It started Tuesday when an excited Roethlisberger returned to practice for the first time since April 20. A league-mandated suspension kept him away from the team as he was being evaluated following a second sexual assault allegation against him in less than a year. But on his first day back, "Big Ben" reminded everyone why he's still one of the NFL's top quarterbacks, making big-time throws and showing up to practice in great shape.
On Thursday, Roethlisberger briefly addressed the media and said all of the right things. He admits he wants to be a better person, he's looking within himself and he's working closely with commissioner Roger Goodell to reach that goal.
"I put a lot of thought into my life, the decisions that I've made in the past ... sitting home thinking about things," Roethlisberger told reporters. "I've been working closely with the commissioner on ways to make changes, corrections. So I'm looking forward to this second chance and second opportunity, not just in football because I think everyone knows what you're going to get in football, but in life. I think that's what's more important."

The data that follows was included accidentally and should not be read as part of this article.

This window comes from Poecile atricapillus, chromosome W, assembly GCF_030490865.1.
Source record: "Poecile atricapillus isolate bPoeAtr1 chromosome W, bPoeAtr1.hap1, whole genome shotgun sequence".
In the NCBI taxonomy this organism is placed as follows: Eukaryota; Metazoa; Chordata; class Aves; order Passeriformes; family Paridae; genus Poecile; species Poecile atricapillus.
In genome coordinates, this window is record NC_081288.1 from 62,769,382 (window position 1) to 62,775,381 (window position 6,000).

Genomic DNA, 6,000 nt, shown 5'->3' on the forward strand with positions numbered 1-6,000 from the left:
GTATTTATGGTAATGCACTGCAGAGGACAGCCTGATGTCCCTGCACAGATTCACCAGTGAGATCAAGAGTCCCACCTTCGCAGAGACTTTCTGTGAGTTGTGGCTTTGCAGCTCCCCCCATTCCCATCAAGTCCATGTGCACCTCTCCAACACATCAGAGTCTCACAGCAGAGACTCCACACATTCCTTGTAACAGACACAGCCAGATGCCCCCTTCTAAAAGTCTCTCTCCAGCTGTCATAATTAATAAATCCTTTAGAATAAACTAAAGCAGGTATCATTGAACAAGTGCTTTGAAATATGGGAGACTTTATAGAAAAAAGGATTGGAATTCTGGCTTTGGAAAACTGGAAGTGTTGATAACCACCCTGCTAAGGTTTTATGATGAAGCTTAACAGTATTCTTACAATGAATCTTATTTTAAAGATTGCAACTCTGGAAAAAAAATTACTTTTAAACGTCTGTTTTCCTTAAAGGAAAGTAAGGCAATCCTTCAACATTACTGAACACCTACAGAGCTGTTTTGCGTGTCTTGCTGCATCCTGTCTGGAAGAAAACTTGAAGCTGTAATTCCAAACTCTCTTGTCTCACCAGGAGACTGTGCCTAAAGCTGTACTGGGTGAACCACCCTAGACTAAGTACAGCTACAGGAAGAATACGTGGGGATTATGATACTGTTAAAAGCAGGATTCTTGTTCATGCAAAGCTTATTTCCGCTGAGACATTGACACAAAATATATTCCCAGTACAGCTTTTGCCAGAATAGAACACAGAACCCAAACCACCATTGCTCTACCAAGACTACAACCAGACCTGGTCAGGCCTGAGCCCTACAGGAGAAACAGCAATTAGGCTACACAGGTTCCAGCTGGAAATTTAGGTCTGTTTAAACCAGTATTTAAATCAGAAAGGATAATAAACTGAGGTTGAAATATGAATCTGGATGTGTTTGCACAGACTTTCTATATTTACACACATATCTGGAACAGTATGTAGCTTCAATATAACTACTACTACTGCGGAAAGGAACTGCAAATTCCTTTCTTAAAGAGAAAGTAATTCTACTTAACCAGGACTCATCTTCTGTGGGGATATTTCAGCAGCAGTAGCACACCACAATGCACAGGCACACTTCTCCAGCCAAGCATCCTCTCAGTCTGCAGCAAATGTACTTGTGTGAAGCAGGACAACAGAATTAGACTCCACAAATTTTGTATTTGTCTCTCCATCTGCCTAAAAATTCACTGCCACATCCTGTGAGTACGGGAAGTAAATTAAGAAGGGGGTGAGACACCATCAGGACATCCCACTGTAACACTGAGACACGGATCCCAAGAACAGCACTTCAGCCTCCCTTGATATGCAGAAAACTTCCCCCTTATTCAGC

These are all things Goodell needs to hear if he is to reduce Roethlisberger's suspension from six games to four.
So far, so good.
Roethlisberger not only wants to change, but he needs to change. He's down to his last strike with Pittsburgh -- a proud organization that is reeling after arguably its most chaotic offseason in franchise history. If not for the suspension of their star quarterback, the Steelers would be a strong Super Bowl contender in the AFC. Instead, most expect them to have a chance at a wild-card spot.
In other words, Roethlisberger has a lot of making up to do with his team -- and it starts now.
Perhaps that's why Roethlisberger was in great shape this week. He usually takes the offseason off to rest injuries and gets a little on the heavy side as a result. But his slender frame was a not-so-quiet statement that he's dedicated to making things right.
"I spent a lot of time and effort and working hard both on and off the field while I've been gone," Roethlisberger said, according to USA Today. "It's not the same. I love football to death. But I think it's meant more to be out here with my teammates, my brothers, my family, if you will."
One good week does not make a good year for Roethlisberger. But it is a solid starting point on his road back.